The ambition of those who try to explain the links between past and present in order to forecast the future is to establish stable and predictable conditions to develop their work. In most cases, however, what happens during a creative or artistic act is totally unpredictable. People dream of the future in order to endure the inclemency of the present. It would be of great interest to humanity if the fear and insecurity we now feel were adjured by a rational effort to understand and explain those feelings, resorting to the same strategies of natural phenomena analysis used by science to dissect our horrid visions of nature; or, in other words, if the cultural event was the subject of deep investigation about its meaning. However, in culture it is not advisable making scientific assertions about the past. We may analyse data, we may even create mathematical schemes in order to figure out tendencies; in the end, if we are analysing a music festival, those efforts will be always useless, because the knowledge produced is insusceptible of being extrapolated as undisputable visions about the future. In a sense, the meditation about the future is only important insofar as it helps us thinking about what the event is now and identifying its signs of vitality or decadence. People are fascinated by death because they feel desire for life; that’s why they try to anticipate the symptoms of a possible end. They think of events as bodies and manifest a tendency to believe that a precocious detection of its problems will allow them to interrupt its inevitable journey towards the abyss. Of course we all know that every organizational process is inexorably moving towards an entropic atrophy. Therefore, all meditations about its future constitute an attempt to delay its end.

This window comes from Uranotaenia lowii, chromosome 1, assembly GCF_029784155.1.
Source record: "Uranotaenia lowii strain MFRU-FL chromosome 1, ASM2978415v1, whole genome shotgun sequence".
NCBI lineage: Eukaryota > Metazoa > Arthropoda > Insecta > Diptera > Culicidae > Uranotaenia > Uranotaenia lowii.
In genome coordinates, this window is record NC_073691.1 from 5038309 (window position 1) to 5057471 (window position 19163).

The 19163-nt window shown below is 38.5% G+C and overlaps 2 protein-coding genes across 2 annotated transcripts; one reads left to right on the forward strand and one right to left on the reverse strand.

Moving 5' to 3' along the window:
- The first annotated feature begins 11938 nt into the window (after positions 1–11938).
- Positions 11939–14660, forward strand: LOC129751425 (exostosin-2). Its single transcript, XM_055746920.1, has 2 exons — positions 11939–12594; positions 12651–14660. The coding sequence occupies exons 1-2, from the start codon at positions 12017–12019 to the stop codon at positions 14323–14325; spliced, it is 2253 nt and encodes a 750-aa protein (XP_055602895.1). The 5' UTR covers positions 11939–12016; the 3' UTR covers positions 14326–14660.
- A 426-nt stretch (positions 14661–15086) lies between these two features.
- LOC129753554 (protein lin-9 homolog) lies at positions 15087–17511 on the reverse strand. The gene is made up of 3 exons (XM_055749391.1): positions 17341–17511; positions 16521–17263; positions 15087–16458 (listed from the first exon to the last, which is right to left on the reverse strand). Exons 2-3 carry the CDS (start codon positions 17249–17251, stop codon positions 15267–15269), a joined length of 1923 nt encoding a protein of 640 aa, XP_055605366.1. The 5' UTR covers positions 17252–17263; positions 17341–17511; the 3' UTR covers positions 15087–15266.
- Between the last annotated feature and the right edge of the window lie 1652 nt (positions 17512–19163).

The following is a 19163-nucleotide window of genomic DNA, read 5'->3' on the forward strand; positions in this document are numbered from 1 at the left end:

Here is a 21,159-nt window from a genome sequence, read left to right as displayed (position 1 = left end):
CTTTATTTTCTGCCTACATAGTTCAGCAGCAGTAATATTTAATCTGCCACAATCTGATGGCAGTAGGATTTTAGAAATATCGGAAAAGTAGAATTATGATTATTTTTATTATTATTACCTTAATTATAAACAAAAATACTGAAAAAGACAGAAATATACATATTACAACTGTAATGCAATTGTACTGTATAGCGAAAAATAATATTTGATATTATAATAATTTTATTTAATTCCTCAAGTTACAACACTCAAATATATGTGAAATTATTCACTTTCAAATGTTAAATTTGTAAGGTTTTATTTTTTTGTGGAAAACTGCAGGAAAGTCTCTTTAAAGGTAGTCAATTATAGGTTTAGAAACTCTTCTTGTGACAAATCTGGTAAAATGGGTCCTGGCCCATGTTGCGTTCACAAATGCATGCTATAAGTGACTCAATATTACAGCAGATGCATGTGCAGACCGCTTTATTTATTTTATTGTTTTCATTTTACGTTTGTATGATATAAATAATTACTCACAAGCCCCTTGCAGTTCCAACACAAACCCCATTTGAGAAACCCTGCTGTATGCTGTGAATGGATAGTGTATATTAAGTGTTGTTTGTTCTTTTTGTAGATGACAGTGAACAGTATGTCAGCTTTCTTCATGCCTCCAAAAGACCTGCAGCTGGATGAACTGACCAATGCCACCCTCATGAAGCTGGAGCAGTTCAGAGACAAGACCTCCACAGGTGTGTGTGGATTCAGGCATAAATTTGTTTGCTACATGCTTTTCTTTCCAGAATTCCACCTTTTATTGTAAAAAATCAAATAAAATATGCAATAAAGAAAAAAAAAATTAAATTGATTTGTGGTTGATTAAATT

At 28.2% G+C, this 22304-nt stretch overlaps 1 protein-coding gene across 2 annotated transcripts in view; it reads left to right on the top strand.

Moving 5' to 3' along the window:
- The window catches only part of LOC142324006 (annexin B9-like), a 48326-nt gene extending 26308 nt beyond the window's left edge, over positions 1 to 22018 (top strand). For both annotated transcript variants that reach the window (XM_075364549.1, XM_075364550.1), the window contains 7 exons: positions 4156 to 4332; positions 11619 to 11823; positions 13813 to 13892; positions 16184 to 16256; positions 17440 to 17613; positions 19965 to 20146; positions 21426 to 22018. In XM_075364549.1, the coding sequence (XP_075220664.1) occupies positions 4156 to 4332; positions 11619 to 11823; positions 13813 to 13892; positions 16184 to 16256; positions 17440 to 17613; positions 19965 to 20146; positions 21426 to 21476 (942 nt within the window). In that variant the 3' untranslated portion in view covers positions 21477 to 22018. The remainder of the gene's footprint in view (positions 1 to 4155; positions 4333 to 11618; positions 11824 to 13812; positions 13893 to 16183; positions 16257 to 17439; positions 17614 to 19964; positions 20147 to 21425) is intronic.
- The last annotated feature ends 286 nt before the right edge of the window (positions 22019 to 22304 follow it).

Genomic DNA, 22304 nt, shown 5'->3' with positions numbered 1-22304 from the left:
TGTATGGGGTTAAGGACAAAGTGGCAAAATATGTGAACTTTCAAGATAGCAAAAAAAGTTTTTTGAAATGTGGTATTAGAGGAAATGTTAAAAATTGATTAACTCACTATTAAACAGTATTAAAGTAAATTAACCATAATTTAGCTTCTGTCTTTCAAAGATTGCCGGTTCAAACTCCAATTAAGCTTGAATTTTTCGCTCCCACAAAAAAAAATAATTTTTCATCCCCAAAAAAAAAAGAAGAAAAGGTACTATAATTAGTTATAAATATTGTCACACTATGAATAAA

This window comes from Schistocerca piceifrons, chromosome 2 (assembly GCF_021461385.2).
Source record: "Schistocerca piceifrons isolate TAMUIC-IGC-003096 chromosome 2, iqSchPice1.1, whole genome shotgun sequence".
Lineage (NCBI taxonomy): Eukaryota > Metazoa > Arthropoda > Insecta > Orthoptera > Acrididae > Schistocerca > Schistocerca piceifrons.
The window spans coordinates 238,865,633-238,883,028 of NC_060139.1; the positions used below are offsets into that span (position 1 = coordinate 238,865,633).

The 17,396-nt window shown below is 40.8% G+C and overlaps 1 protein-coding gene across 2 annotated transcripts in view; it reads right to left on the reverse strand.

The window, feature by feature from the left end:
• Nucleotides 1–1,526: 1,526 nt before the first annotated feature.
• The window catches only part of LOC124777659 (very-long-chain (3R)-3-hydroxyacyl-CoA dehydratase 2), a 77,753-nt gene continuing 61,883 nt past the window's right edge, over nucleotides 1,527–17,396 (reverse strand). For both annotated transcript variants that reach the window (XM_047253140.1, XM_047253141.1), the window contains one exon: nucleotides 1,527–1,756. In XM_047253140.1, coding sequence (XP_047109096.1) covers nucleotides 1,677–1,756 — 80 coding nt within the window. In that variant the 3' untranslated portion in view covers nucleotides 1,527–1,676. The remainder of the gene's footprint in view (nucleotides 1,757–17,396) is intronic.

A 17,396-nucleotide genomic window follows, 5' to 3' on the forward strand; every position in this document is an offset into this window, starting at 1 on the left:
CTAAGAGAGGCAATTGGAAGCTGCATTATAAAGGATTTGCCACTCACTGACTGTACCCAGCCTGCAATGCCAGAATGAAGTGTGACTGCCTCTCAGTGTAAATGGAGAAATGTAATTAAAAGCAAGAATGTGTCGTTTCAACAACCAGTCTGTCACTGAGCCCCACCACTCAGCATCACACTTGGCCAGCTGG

However, the prophecies of extinction of an event such as the festival Guimarães Jazz are perilous, mere hunches within time’s void. Wise people usually draw their conclusions only when the end is near. The world is full of false obituaries doomed to oblivion. Even the most violent catastrophes are unpredictable because there are always random variables impossible to control. Despite all the knowledge at our disposition, the only thing we know is that mankind is trying to escape, running towards an unknown destiny, and that something will inevitably happen along the way. In Zygmunt Bauman’s words: “Being human imagination what it is, our current situation will not stop us from painting the images of what is there in the future waiting for us travellers. When the moment of proving or rejecting the accurateness of our paintings comes, future will already be converted into past. That is why history is a cemetery of non-accomplished expectations and frustrated hopes, and the plans of paradise are often pitifully transformed in guidebooks of hell.”
TRANSLATION: MANUEL NETO